Last week we introduced Michael Shermer’s “Baloney Detection Kit” questions along with an example of how Kathy got bamboozled by not asking these questions that would have saved her $10. This week, we’re going to show you how we used those questions when we looked at couple of practices that have been recommended to producers as ways to improve their sustainability and profitability.
The Yeoman’s Plow and Keyline Plowing
The two part series we published in 2013 on Keyline plowing covered research done by Rachel Gilker and colleagues to see if using the plow and the keyline system resulted in the claims that had been made and that had Vermont farmer’s intrigued and hopeful. We won’t go into all the details of the study here, (those are covered in these two articles: “Keyline Plowing: What is it? Does it work?” and “Keyline plowing results: 522,720 worms for $280“), instead, we’ll show you how we use The Questions to give us an idea of whether or not this is a practice we’d recommend jumping into.
We skipped right to Question 4. “Does this fit with the way the world works?”
No, it doesn’t. Research has been done the world over, by countless soil scientists, for years and years and years, all coming to the conclusion that it takes decades and even centuries to build topsoil.
How about Questions 3, 5 and 8? Have the claims been verified by someone else? , Has anyone tried to disprove the claim?, and Does the claimant provide positive evidence?
Rachel found no evidence, data, or research either proving or disproving the claims about keyline plowing. There are pictures, and yes, pictures can be worth a thousand words. But they’re only valuable if you have information to go with them about what happened before the picture was taken. Meanwhile, when Kathy first heard about keyline plowing, she was told that it was a common practice in Australia and that ranchers had parked their old plows as decoration at their ranch gates and taken up the Yeoman’s plow instead. After reading studies by Australian soil scientists that corroborated the lengthy process for soil building, she contacted some of them, thinking that perhaps the papers were old and the new practice had changed their minds. They were unaware of the practice and had never seen a plow parked as decoration at a ranch gate.
If you’re a producer, at this point you might choose to move on without trying this new idea because it’s expensive to attend the keyline courses and to rent or purchase a plow and invest time in the practice. You might not want to make the investment without a better guarantee of a return. But at the time, Rachel’s job involved helping farmers figure out if new practices were worthwhile so she worked with four of them in Vermont for 2 years to test the keyline process. As noted in the articles on her research, they found no changes as a result of keyline plowing other than an increase in worms.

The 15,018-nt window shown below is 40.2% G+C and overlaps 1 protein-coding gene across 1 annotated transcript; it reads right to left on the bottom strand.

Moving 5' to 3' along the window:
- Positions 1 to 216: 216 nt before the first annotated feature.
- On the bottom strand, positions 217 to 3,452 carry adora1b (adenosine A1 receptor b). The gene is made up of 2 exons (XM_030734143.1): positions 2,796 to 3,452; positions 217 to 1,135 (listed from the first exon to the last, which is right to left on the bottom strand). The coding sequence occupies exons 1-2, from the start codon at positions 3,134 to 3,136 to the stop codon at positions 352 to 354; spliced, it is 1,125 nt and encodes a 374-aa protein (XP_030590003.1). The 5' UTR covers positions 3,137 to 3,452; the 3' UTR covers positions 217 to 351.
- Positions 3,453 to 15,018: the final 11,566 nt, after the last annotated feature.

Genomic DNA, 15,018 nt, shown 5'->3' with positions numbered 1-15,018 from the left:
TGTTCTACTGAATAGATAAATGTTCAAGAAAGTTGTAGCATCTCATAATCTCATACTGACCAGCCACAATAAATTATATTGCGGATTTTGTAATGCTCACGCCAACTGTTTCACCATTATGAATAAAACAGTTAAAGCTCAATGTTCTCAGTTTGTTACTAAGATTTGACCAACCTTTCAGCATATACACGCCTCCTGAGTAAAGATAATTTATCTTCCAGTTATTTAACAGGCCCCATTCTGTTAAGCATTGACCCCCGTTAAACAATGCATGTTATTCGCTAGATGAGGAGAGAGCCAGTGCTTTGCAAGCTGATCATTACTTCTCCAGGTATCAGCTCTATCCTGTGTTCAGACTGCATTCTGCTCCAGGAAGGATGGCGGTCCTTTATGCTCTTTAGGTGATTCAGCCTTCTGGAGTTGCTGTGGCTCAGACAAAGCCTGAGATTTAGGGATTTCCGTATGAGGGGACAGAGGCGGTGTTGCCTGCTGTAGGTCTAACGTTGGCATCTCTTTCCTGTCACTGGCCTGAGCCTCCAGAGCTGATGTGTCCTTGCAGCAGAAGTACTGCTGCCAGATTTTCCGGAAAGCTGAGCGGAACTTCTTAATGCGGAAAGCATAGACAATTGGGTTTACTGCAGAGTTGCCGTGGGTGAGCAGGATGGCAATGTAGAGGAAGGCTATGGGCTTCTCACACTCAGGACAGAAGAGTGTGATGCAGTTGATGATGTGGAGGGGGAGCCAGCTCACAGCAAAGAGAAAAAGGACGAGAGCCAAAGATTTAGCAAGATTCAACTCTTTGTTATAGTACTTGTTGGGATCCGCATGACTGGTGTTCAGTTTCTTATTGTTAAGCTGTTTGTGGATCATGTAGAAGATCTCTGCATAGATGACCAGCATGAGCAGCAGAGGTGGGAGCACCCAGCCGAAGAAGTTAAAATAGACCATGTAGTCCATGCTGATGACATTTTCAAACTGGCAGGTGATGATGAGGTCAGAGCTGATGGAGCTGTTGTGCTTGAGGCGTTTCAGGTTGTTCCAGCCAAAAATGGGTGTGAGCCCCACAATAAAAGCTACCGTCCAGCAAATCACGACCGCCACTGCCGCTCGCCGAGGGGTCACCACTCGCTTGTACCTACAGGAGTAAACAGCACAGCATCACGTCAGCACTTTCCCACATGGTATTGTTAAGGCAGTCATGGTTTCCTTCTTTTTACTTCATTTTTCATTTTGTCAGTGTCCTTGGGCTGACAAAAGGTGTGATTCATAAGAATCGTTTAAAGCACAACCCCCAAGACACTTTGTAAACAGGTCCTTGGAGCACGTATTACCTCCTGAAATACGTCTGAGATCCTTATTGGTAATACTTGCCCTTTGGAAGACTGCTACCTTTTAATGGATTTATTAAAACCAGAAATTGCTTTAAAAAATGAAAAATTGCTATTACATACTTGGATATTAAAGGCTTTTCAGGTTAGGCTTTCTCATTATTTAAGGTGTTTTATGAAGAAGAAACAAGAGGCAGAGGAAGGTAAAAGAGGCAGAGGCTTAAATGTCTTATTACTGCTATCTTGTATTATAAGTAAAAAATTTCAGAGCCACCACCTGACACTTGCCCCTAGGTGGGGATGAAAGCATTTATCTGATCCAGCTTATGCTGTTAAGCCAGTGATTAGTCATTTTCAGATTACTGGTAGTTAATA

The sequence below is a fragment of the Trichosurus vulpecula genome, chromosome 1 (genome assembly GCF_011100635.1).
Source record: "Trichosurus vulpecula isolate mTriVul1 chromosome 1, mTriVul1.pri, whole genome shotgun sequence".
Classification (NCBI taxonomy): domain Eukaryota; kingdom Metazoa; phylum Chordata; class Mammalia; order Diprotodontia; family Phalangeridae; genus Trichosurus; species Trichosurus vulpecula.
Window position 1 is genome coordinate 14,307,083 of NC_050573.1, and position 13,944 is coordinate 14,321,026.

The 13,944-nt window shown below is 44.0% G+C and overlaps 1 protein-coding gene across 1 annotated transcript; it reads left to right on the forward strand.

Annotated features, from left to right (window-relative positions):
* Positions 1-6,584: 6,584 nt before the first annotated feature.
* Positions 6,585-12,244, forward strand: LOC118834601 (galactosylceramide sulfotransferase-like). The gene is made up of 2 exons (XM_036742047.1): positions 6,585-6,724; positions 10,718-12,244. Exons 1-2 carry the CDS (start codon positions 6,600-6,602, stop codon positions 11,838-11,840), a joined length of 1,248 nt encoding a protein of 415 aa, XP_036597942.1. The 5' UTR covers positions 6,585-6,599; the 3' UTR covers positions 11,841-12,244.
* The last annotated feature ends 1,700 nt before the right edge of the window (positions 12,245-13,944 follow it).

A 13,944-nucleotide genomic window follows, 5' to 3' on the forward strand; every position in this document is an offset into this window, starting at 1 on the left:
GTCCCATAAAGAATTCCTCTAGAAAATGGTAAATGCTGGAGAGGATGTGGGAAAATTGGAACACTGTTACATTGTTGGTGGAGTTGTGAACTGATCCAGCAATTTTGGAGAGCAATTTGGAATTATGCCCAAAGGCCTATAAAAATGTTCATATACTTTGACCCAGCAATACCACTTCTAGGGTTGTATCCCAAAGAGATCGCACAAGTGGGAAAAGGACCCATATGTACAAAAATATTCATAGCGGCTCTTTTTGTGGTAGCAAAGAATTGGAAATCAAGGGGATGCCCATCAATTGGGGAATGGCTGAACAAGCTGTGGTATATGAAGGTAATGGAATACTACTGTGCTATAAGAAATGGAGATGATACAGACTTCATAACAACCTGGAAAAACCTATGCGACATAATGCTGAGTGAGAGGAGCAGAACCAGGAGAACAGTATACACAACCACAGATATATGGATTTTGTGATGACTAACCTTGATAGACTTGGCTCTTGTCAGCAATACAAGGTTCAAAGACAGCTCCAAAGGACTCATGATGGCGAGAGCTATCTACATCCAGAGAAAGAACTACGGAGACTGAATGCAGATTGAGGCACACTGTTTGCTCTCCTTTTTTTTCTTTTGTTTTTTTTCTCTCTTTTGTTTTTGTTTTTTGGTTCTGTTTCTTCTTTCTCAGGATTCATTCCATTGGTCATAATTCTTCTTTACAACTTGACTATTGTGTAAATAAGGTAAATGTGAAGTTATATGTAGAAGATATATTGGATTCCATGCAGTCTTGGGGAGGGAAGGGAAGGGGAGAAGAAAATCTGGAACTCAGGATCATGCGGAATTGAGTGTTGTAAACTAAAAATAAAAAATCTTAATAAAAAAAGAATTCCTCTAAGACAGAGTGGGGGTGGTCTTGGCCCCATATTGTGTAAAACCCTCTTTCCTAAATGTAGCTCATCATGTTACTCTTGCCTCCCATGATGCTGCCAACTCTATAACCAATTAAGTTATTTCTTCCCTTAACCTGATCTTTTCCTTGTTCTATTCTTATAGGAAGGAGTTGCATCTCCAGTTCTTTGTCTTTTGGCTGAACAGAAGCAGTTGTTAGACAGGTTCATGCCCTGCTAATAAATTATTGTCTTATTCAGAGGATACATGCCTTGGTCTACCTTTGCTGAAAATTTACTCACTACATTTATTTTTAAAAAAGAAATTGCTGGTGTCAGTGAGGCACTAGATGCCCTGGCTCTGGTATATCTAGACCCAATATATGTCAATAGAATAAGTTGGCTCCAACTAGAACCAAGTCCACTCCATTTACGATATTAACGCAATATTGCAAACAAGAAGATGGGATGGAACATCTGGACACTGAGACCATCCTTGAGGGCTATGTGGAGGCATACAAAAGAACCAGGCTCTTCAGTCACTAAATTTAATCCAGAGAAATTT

Now, as scientists, we’re perfectly willing to change our minds should more information become available. If anyone out there has data to share, do send it on!
In most cases the process of developing scientific knowledge is one of scientists building on or taking apart each others’ theories and studies. By testing theories and re-working studies, we get new information, and reach stronger conclusions than we would by working alone. Scientists may even change their minds about theories based on this new information. That may seem wishy-washy, but to scientists, changing your mind when you get new and better information is what makes us smarter. But scientists are only human, and in some cases, in spite of what the data shows, a human being might choose to go with his preferences instead.
Soil balancing is a good example. Beginning in the late 1800s, scientists began studying soils, learning about nutrients and trying to figure out if there was a ratio that helped plants grow best. They were hoping for that magic bullet that we all dream of and a couple of scientists proposed ratios for Hydrogen to Calcium to Magnesium to Potassium. You can read about their studies in this On Pasture article, but right now we’ll jump to the chase and tell you that all but one person ended up refuting the soil balancing concept.
Here are the questions we asked and the answers we found when we put together that article:
Have the claims been verified by anyone else?
No, they haven’t.
Has anyone tried to disprove the claim?
Yes, and the theory of ideal soil ratios has been disproven over and over again.
Does it fit with the way the world works?
No, the research shows that plants grow well in a wide variety of ratios. The limiting factor is typically calcium, which increases when well-meaning land managers make changes to reach this so-called “ideal soil.”
Where does the preponderance of evidence point?
To the fact that this theory is false.
So should you practice soil balancing? If you’re still convinced that it is a useful practice, we suggest you balance the cost with the benefits and perhaps look at the other things you’re doing and consider whether or not they would get you the same result for less money. In fact, that might be a research project you could do on your own place. So next week we’ll share some information about how you can do a little research without too much investment.
Here’s the third and final article in this series:
Try It Before You Buy It – Is That New Practice Worth the Investment?